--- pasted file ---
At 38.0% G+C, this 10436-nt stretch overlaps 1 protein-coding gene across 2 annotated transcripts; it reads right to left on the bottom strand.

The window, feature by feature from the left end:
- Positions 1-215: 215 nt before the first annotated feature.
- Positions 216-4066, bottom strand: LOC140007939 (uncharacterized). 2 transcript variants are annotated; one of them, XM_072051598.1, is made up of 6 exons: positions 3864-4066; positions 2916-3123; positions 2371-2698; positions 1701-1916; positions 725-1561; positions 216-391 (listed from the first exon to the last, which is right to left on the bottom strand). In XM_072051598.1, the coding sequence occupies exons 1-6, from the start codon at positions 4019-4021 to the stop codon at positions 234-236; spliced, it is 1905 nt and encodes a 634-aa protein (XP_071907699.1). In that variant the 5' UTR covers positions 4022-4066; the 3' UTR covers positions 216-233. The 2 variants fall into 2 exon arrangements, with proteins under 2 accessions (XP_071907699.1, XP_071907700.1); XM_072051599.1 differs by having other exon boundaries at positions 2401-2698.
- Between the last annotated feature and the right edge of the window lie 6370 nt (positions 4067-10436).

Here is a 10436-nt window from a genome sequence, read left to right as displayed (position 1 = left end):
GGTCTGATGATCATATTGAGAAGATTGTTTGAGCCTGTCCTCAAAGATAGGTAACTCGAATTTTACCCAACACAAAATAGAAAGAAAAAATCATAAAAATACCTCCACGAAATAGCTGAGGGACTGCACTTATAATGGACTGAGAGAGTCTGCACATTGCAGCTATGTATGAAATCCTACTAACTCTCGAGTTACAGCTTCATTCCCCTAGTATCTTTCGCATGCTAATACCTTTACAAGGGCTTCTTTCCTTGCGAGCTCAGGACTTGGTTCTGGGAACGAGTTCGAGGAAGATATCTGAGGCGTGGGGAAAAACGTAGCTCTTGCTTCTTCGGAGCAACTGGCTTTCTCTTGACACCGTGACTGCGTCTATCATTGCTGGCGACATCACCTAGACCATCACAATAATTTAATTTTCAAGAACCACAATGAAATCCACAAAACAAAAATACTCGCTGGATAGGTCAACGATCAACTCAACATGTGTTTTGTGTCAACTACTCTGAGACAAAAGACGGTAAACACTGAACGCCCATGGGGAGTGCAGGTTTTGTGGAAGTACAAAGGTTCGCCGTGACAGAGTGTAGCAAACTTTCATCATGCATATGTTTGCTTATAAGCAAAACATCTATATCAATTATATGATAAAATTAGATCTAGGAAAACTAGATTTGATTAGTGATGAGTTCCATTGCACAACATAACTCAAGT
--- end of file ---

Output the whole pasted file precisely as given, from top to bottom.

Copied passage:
At 38.0% G+C, this 10436-nt stretch overlaps 1 protein-coding gene across 2 annotated transcripts; it reads right to left on the bottom strand.

The window, feature by feature from the left end:
- Positions 1-215: 215 nt before the first annotated feature.
- Positions 216-4066, bottom strand: LOC140007939 (uncharacterized). 2 transcript variants are annotated; one of them, XM_072051598.1, is made up of 6 exons: positions 3864-4066; positions 2916-3123; positions 2371-2698; positions 1701-1916; positions 725-1561; positions 216-391 (listed from the first exon to the last, which is right to left on the bottom strand). In XM_072051598.1, the coding sequence occupies exons 1-6, from the start codon at positions 4019-4021 to the stop codon at positions 234-236; spliced, it is 1905 nt and encodes a 634-aa protein (XP_071907699.1). In that variant the 5' UTR covers positions 4022-4066; the 3' UTR covers positions 216-233. The 2 variants fall into 2 exon arrangements, with proteins under 2 accessions (XP_071907699.1, XP_071907700.1); XM_072051599.1 differs by having other exon boundaries at positions 2401-2698.
- Between the last annotated feature and the right edge of the window lie 6370 nt (positions 4067-10436).

Here is a 10436-nt window from a genome sequence, read left to right as displayed (position 1 = left end):
GGTCTGATGATCATATTGAGAAGATTGTTTGAGCCTGTCCTCAAAGATAGGTAACTCGAATTTTACCCAACACAAAATAGAAAGAAAAAATCATAAAAATACCTCCACGAAATAGCTGAGGGACTGCACTTATAATGGACTGAGAGAGTCTGCACATTGCAGCTATGTATGAAATCCTACTAACTCTCGAGTTACAGCTTCATTCCCCTAGTATCTTTCGCATGCTAATACCTTTACAAGGGCTTCTTTCCTTGCGAGCTCAGGACTTGGTTCTGGGAACGAGTTCGAGGAAGATATCTGAGGCGTGGGGAAAAACGTAGCTCTTGCTTCTTCGGAGCAACTGGCTTTCTCTTGACACCGTGACTGCGTCTATCATTGCTGGCGACATCACCTAGACCATCACAATAATTTAATTTTCAAGAACCACAATGAAATCCACAAAACAAAAATACTCGCTGGATAGGTCAACGATCAACTCAACATGTGTTTTGTGTCAACTACTCTGAGACAAAAGACGGTAAACACTGAACGCCCATGGGGAGTGCAGGTTTTGTGGAAGTACAAAGGTTCGCCGTGACAGAGTGTAGCAAACTTTCATCATGCATATGTTTGCTTATAAGCAAAACATCTATATCAATTATATGATAAAATTAGATCTAGGAAAACTAGATTTGATTAGTGATGAGTTCCATTGCACAACATAACTCAAGT